Every day, Wall Street analysts upgrade some stocks, downgrade others, and "initiate coverage" on a few more. But do these analysts even know what they're talking about? Today, we're taking one high-profile Wall Street pick and putting it under the microscope...
Thursday was a good news-bad news kind of the day for investors in the stock of Brazilian plane maker Embraer (NYSE:ERJ). On the plus side, analysts at Swiss bank Credit Suisse announced this morning that they are upgrading Embraer stock from neutral to outperform. The upgrade even came with a price target of $25 per share, implying approximately 25% upside to Embraer stock, which currently sells for less than $20.
Now here's the bad news: Credit Suisse used to think Embraer was worth $35 a share. Here are three things you need to know about that.
1. What Credit Suisse said
Embraer shares have shed 17% of their value over the past month. According to a write-up on StreetInsider.com (requires subscripton), Credit Suisse believes that this pullback provides investors with "an attractive entry point" -- but investors may have to wait a while to profit from such a purchase.
Embraer, you see, has embarked upon an aggressive spending program to develop new aircraft, and that spending has sapped cash profits -- and hurt Embraer's stock. Last year, for example, Embraer generated no cash whatsoever from operations, while spending more than $415 million on capital investments. In total, free cash flow in 2016 ran negative to the tune of more than $510 million.
Credit Suisse hope that sometime around 2020, this development program will pay off, and Embraer will be firmly free cash flow-positive again.
2. Commercial aviation
For Credit Suisse's investment recommendation to pay off, two things have to go right for Embraer. First, commercial aviation. Embraer is currently in the process of developing a new E190-E2 family of commercial passenger jets in the 100-seat range to replace its current E-jet family of aircraft, where business has been slowing.
At last report, Embraer had booked more than 130 firm orders for E190-E2 and E-195-E2 aircraft, on top of 100 orders for the smaller E175-E2. The company expects to deliver its first E190-E2 in April of next year. Sales in the commercial aviation division, which over the past 12 months have exceeded $3.7 billion, with strong operating profit margins of 13.7% (according to data from S&P Global Market Intelligence), will depend heavily on the E190-E2's success.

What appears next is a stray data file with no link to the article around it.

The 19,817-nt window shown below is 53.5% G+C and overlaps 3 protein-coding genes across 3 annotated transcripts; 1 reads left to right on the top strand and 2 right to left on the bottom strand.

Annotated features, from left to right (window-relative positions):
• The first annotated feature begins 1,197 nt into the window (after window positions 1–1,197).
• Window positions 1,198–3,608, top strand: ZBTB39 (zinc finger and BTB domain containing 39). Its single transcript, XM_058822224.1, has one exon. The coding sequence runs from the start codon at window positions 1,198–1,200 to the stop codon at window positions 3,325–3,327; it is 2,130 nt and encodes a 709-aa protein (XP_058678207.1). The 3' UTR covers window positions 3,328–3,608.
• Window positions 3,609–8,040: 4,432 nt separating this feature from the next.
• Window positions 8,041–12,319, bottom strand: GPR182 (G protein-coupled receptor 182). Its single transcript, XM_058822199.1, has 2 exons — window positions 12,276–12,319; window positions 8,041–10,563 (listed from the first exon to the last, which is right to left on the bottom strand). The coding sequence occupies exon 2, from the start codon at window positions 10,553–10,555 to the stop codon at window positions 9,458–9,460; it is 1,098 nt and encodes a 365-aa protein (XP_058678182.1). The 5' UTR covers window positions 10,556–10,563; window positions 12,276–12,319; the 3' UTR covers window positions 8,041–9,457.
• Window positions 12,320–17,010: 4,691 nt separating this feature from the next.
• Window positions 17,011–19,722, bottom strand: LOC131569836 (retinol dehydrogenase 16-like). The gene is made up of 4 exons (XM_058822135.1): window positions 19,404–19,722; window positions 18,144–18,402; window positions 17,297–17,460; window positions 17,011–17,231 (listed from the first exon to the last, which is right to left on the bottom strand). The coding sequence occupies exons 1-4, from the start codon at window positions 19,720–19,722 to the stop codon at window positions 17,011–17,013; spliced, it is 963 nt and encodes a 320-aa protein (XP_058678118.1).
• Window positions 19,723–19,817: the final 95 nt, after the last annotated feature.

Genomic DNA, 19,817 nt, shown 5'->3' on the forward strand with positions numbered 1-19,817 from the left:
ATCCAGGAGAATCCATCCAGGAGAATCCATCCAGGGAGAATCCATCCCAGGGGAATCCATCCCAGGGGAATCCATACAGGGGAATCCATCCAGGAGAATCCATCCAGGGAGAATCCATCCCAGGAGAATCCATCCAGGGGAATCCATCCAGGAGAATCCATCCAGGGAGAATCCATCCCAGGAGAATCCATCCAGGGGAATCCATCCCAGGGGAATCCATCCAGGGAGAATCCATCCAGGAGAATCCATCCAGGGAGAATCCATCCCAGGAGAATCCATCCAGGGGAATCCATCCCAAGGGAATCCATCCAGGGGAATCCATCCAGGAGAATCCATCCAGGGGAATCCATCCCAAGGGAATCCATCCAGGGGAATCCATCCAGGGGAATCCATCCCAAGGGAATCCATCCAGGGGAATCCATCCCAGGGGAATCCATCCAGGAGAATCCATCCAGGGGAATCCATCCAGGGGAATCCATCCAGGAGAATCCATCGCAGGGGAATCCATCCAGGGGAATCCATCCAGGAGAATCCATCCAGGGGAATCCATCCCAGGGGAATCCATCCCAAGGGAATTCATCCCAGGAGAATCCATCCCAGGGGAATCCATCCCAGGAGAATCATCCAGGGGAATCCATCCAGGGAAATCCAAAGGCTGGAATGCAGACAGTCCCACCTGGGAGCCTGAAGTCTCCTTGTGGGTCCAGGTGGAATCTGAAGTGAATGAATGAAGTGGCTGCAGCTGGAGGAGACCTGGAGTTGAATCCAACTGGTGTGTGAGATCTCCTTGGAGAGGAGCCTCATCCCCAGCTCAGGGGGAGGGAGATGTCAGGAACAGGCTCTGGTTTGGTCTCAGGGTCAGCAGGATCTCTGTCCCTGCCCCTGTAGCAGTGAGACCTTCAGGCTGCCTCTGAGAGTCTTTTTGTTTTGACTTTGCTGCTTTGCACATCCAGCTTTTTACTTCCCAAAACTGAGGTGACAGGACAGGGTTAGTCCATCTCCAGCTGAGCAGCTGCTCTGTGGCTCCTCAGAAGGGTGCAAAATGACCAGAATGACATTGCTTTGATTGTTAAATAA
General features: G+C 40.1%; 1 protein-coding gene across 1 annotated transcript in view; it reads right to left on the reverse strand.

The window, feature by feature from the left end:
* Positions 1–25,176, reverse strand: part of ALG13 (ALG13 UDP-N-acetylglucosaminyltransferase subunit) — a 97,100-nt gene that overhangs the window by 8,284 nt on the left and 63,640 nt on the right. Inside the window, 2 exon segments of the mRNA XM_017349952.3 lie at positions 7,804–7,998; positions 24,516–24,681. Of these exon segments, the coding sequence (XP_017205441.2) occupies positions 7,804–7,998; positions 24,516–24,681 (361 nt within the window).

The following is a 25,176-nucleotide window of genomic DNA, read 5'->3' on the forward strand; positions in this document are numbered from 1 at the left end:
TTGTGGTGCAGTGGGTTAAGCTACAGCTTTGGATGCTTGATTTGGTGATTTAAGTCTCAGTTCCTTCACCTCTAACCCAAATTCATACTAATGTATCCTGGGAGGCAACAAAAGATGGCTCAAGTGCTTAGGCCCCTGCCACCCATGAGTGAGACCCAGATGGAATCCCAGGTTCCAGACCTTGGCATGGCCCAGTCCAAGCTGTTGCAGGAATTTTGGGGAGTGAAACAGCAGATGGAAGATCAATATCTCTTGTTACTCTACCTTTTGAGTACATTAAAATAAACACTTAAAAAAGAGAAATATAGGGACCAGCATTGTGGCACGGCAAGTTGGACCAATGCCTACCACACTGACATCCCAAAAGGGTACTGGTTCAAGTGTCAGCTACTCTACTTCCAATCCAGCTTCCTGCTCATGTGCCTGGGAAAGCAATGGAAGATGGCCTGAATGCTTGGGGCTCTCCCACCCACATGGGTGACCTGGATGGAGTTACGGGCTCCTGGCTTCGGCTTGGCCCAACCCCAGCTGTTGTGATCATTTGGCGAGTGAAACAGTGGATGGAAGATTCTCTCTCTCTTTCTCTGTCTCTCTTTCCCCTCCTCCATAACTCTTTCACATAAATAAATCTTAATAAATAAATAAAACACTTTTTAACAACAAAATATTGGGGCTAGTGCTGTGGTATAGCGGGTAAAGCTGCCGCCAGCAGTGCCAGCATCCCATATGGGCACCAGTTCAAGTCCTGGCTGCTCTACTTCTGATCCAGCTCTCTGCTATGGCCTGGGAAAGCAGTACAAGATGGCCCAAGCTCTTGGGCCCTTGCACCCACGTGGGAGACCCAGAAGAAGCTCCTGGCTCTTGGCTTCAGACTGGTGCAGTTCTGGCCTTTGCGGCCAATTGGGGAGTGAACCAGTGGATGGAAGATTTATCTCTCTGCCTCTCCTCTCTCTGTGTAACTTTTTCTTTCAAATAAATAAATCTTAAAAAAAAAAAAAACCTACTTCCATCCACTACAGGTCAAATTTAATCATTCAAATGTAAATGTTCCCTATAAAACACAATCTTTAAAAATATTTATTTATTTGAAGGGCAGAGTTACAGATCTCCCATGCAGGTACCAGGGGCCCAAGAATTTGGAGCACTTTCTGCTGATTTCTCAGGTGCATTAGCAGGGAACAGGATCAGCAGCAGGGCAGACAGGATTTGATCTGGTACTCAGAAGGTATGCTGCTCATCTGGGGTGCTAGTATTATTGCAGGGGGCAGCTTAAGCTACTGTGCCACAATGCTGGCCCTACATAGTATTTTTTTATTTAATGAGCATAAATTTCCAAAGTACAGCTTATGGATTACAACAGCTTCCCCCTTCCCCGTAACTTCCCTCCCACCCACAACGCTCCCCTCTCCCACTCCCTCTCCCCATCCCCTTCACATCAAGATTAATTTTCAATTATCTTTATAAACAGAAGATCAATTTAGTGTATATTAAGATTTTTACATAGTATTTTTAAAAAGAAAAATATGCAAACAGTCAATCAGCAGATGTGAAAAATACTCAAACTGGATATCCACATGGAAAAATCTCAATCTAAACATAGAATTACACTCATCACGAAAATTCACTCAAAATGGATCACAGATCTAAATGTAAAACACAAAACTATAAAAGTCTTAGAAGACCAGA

3. Defense and security
Embraer's commercial division could also use some help from its defense and security division, which recently received a bit of good news of its own. As DoDBuzz.com reported just this morning, the US Air Force just placed an order with Sierra Nevada Corp., which co-produces Embraer's A-29 Super Tucano fighter plane for foreign militaries, to deliver six more Super Tucanos to the Afghan Air Force. No value was stated for this contract, but the last time USAF ordered Super Tucanos for the Afghans, it paid $427 million to buy 20 of the turboprops -- about $21.4 million per fighter. That implies about a $128 million value for the instant contract, or nearly 19% of the revenue booked by Embraer's defense and security division last year.
Embraer's defense division, by the way, collected revenue of $992 million over the last 12 months -- but scored a profit margin of only 4.1%, making it much less profitable than the commercial side of the business. What Embraer could really use here is a bit more scale of production, to help get its profit margins up.
Bonus thing: Time to get out of business jets?
Finally, a word about business jets. I've written several times now about the state of the global market for business jets, which is... not good. It's particularly not-good for Embraer, which over the past year earned only a 1.1% profit margin on the $1.8 billion in sales from its executive aviation division.
Over the past five years, business jets have become a bigger and bigger part of Embraer's business, growing 77% in size by revenue, but shrinking by nearly two-thirds in terms of the profits Embraer earns on said revenue. Credit Suisse thinks it sees a path to consistent, long-term positive free cash flow at Embraer, but if you ask me, if there's one thing Embraer could do that would have the most immediate, positive effect on Embraer's profits, it would be to sell off or shut down its executive aviation division.